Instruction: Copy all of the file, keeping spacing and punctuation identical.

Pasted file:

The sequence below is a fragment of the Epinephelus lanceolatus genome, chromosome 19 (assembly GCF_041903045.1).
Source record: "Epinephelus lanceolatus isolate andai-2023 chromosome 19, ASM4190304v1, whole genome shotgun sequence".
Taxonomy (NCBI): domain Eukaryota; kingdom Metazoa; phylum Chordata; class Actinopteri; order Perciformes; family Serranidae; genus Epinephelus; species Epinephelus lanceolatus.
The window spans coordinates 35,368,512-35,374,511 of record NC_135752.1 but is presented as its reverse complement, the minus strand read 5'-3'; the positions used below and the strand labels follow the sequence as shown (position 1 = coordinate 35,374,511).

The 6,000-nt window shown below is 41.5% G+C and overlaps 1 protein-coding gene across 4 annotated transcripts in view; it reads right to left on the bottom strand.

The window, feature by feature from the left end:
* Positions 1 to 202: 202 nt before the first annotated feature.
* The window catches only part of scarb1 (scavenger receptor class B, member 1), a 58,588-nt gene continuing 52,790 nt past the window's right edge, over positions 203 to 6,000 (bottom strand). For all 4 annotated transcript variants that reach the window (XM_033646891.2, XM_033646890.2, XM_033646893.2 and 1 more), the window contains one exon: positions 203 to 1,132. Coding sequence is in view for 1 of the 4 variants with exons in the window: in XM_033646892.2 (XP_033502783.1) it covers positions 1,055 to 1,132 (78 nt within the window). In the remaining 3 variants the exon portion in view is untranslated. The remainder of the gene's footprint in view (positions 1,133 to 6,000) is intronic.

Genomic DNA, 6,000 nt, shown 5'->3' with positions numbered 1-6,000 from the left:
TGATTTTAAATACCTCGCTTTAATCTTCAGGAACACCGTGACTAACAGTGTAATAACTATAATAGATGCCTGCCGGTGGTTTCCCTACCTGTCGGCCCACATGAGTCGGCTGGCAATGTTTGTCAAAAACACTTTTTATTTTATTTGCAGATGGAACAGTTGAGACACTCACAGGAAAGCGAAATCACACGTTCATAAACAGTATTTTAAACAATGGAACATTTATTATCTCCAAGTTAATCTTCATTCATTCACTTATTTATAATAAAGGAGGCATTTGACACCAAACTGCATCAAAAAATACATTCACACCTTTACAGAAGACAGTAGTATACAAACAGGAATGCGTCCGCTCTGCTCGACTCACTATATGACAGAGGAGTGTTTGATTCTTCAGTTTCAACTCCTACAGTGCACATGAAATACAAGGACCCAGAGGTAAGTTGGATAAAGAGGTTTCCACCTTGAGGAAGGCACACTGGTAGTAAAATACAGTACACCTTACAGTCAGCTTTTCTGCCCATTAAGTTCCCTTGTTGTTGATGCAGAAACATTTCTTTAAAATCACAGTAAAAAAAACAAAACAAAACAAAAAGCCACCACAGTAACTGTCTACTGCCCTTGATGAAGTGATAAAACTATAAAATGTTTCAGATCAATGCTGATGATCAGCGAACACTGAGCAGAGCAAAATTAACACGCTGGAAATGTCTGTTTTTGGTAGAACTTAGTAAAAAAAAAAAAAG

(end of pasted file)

The sequence below is a fragment of the Epinephelus lanceolatus genome, chromosome 19 (assembly GCF_041903045.1).
Source record: "Epinephelus lanceolatus isolate andai-2023 chromosome 19, ASM4190304v1, whole genome shotgun sequence".
Taxonomy (NCBI): domain Eukaryota; kingdom Metazoa; phylum Chordata; class Actinopteri; order Perciformes; family Serranidae; genus Epinephelus; species Epinephelus lanceolatus.
The window spans coordinates 35,368,512-35,374,511 of record NC_135752.1 but is presented as its reverse complement, the minus strand read 5'-3'; the positions used below and the strand labels follow the sequence as shown (position 1 = coordinate 35,374,511).

The 6,000-nt window shown below is 41.5% G+C and overlaps 1 protein-coding gene across 4 annotated transcripts in view; it reads right to left on the bottom strand.

The window, feature by feature from the left end:
* Positions 1 to 202: 202 nt before the first annotated feature.
* The window catches only part of scarb1 (scavenger receptor class B, member 1), a 58,588-nt gene continuing 52,790 nt past the window's right edge, over positions 203 to 6,000 (bottom strand). For all 4 annotated transcript variants that reach the window (XM_033646891.2, XM_033646890.2, XM_033646893.2 and 1 more), the window contains one exon: positions 203 to 1,132. Coding sequence is in view for 1 of the 4 variants with exons in the window: in XM_033646892.2 (XP_033502783.1) it covers positions 1,055 to 1,132 (78 nt within the window). In the remaining 3 variants the exon portion in view is untranslated. The remainder of the gene's footprint in view (positions 1,133 to 6,000) is intronic.

Genomic DNA, 6,000 nt, shown 5'->3' with positions numbered 1-6,000 from the left:
TGATTTTAAATACCTCGCTTTAATCTTCAGGAACACCGTGACTAACAGTGTAATAACTATAATAGATGCCTGCCGGTGGTTTCCCTACCTGTCGGCCCACATGAGTCGGCTGGCAATGTTTGTCAAAAACACTTTTTATTTTATTTGCAGATGGAACAGTTGAGACACTCACAGGAAAGCGAAATCACACGTTCATAAACAGTATTTTAAACAATGGAACATTTATTATCTCCAAGTTAATCTTCATTCATTCACTTATTTATAATAAAGGAGGCATTTGACACCAAACTGCATCAAAAAATACATTCACACCTTTACAGAAGACAGTAGTATACAAACAGGAATGCGTCCGCTCTGCTCGACTCACTATATGACAGAGGAGTGTTTGATTCTTCAGTTTCAACTCCTACAGTGCACATGAAATACAAGGACCCAGAGGTAAGTTGGATAAAGAGGTTTCCACCTTGAGGAAGGCACACTGGTAGTAAAATACAGTACACCTTACAGTCAGCTTTTCTGCCCATTAAGTTCCCTTGTTGTTGATGCAGAAACATTTCTTTAAAATCACAGTAAAAAAAACAAAACAAAACAAAAAGCCACCACAGTAACTGTCTACTGCCCTTGATGAAGTGATAAAACTATAAAATGTTTCAGATCAATGCTGATGATCAGCGAACACTGAGCAGAGCAAAATTAACACGCTGGAAATGTCTGTTTTTGGTAGAACTTAGTAAAAAAAAAAAAAG